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CASE STUDY

3D molds for droplet microfluidic chips

Muzzano, Switzerland - 14.05.2018

Researchers of the Leibniz Institute for Natural Product Research and Infection Biology in Jena, Germany, have realized complex three-dimensional PDMS chips for droplet microfluidics out of 3D-glass molds fabricated with the innovative FEMTOPRINT® technology. The direct writing process allows sub-micrometric resolution and to realize microfluidic designs with multiple levels or even continuously changing heights and complex 3D shapes. Together with the simplicity of PDMS replica molding, this approach has provided an accessible solution for both specialized and non-specialized labs to customize microfluidic experimentation and expand the experiment possibilities.

Production of a PDMS chip from 3D-glass molds. (a) Construction of the three-dimensional CAD model. (b) Fabrication of a glass master mold with femtosecond laser machining. (c) Soft-lithographic production of a PDMS mold (blue) from the glass master mold. (d) Plasma bonding of PDMS stamp to an object slide (Source: Courtesy of Leibniz Institute, M. Tovar ).

 

3D-glass molds integrate the advantages of high resolution prototyping with the ease of production and replication offered by soft lithography. It also facilitates the manufacture of multilevel structures, even with the generation of ramps (gradients of confinement), which greatly improved key droplet microfluidic operations. This technique enables novel possibilities that can be exploited not only with droplets, but in many other applications of microfluidics 

Droplet trapping chip for prolonged observation and imaging, including differently shaped chambers of variabledepth (a). (Source: Courtesy of Leibniz Institute, M. Tovar).

 

The 3D-glass structures present a negative part. It is also possible to bond them to glass or a PDMS slab for direct usage as chips, thus allowing the utilization of structures that cannot be reproduced with replica molding (e.g., microstructures in the channels or optical elements like waveguides, mirrors, filters, lenses, etc.). Given these possibilities, chip fabrication is no longer the bottleneck for the adoption of microfluidic approaches - specially by non-microfluidic labs -but rather an opportunity for the implementation of novel functionalities. FEMTOPRINT® technology significantly expands the experimental capabilities of the droplet microfluidic chip. It allows direct fabrication of multilevel structures such as droplet traps for prolonged observation and optical fiber integration for fluorescence detection.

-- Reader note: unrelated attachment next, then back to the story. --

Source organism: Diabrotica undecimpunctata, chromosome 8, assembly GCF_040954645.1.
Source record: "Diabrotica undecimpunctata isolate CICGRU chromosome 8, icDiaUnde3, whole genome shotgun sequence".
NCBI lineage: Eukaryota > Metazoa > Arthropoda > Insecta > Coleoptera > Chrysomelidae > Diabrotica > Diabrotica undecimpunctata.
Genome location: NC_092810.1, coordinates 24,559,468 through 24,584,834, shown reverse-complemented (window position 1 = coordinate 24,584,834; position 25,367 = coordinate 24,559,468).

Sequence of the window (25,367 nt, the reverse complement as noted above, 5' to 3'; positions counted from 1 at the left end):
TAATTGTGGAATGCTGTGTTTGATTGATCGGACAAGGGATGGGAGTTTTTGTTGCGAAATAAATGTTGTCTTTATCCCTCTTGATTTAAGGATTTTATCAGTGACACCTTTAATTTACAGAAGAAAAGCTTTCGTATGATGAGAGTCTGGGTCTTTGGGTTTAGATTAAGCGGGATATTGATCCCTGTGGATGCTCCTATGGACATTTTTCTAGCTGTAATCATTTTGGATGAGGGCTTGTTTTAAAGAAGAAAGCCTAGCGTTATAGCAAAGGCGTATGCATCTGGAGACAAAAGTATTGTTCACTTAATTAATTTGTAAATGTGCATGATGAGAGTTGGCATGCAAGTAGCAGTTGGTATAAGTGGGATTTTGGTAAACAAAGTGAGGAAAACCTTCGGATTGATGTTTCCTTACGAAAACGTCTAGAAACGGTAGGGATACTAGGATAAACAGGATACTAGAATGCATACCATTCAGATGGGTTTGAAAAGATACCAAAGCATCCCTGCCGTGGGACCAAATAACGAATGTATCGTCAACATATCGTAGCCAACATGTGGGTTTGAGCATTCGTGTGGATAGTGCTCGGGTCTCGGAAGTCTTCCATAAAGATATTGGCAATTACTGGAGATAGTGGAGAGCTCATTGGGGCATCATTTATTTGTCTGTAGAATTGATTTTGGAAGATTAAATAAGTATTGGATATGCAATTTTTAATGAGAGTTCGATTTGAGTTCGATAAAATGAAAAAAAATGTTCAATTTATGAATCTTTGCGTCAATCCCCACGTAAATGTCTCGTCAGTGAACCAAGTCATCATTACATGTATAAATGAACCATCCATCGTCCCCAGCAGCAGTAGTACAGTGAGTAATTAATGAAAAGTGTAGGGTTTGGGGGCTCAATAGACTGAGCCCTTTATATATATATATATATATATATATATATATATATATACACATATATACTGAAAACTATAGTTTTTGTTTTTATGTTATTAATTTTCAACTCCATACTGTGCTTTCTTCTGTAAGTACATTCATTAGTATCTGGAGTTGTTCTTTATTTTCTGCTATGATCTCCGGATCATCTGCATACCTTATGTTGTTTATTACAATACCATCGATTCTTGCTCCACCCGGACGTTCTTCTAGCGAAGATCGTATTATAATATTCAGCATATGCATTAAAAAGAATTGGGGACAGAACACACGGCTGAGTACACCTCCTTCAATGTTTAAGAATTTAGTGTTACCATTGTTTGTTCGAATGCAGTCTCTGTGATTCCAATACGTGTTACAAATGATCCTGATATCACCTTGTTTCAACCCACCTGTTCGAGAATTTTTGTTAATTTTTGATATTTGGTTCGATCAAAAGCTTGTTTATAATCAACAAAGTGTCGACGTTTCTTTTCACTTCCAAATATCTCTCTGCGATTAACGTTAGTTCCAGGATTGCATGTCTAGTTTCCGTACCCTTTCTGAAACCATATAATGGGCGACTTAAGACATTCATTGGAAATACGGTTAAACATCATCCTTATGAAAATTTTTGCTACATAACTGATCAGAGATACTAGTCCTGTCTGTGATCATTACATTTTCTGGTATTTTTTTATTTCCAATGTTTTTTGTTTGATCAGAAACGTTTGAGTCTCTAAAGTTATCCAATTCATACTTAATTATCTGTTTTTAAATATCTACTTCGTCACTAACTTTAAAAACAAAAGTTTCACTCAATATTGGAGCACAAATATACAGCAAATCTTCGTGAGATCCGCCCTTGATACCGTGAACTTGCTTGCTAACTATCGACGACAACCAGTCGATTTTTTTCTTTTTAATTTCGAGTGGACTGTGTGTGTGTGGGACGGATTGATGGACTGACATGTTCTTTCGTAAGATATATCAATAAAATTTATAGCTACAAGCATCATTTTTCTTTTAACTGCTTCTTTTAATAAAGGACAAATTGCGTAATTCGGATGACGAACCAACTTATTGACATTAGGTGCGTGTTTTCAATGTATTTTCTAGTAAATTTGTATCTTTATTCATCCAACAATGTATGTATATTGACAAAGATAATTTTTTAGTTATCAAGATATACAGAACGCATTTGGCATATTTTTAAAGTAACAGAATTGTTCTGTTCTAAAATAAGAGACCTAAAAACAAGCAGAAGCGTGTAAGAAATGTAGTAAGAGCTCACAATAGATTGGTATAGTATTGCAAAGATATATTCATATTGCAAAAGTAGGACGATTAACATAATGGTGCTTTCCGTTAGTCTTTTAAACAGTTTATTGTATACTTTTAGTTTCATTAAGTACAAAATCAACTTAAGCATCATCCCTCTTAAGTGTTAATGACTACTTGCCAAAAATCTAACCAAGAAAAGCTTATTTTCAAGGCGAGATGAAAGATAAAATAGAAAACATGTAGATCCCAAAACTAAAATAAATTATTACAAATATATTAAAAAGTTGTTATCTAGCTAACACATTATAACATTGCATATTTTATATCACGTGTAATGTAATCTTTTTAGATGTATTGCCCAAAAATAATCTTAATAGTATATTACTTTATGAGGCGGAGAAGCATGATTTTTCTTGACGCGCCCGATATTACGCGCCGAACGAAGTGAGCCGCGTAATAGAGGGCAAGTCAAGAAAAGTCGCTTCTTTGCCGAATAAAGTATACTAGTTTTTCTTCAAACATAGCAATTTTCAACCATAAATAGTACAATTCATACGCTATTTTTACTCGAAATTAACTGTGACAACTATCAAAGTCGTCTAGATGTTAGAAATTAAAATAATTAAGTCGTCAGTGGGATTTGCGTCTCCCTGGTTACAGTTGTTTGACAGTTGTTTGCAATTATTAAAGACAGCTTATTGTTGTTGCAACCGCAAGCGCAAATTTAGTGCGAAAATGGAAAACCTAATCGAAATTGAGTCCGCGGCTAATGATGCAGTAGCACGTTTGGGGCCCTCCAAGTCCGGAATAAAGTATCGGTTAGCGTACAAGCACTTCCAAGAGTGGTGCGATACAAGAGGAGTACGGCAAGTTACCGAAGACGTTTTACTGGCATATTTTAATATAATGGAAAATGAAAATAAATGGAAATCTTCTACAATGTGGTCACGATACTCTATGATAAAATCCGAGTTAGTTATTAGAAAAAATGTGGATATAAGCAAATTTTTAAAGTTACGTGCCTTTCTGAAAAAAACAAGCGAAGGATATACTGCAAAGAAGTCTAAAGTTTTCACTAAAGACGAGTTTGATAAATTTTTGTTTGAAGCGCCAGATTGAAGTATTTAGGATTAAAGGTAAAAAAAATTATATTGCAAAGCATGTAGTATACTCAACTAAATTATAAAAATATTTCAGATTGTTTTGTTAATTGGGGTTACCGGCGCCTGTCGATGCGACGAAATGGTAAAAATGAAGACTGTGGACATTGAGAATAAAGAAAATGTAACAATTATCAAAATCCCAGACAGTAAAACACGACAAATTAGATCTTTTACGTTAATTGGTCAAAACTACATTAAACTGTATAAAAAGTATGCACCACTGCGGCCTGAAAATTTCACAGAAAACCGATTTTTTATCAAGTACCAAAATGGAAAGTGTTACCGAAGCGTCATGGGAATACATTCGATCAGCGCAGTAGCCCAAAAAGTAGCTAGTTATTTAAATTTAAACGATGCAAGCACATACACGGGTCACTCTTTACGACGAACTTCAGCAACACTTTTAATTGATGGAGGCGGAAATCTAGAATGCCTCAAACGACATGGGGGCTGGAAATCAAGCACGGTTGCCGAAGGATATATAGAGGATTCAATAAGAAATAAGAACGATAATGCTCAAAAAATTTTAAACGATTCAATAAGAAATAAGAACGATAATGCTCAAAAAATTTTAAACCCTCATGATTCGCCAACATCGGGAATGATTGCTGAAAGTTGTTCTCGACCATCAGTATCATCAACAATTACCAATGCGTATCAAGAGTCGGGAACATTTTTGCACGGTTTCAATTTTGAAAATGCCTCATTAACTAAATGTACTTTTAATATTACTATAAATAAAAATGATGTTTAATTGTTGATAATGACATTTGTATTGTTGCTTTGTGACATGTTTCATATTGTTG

As the required gradual and/or large changes in channel depth can be easily and more precisely manufactured with this approach, the mold present 192 nozzles packed in a design of 25mm length and 4mm width including all inlets and outlets, generating monodisperse droplets of ø70 µm. The structure can be easily scaled to contain 1000 nozzles in a 6.5 cm structure. 

Currently, there is no other straightforward methodology that would enable the production of such architecture with structures ranging from 15 µm to hundreds of micrometers in all dimensions and continuous changes in depth. Together with the simplicity of PDMS replica molding, this provides an accessible solution for both specialized and non-specialized labs to customize microfluidic experimentation and expand their possibilities.

 

A dedicated paper has been published on Biomicrofluidics 12, 024115 (2018) (link).

Droplet trapping chip for prolonged observation and imaging, including differently shaped chambers of variabledepth (a). Design approaches with ramps to observe droplet contents in flow under different channel heights shown as sketch as well as to improve picoinjection (c) (d). (Source: Courtey of Leibniz Institute, M. Tovar).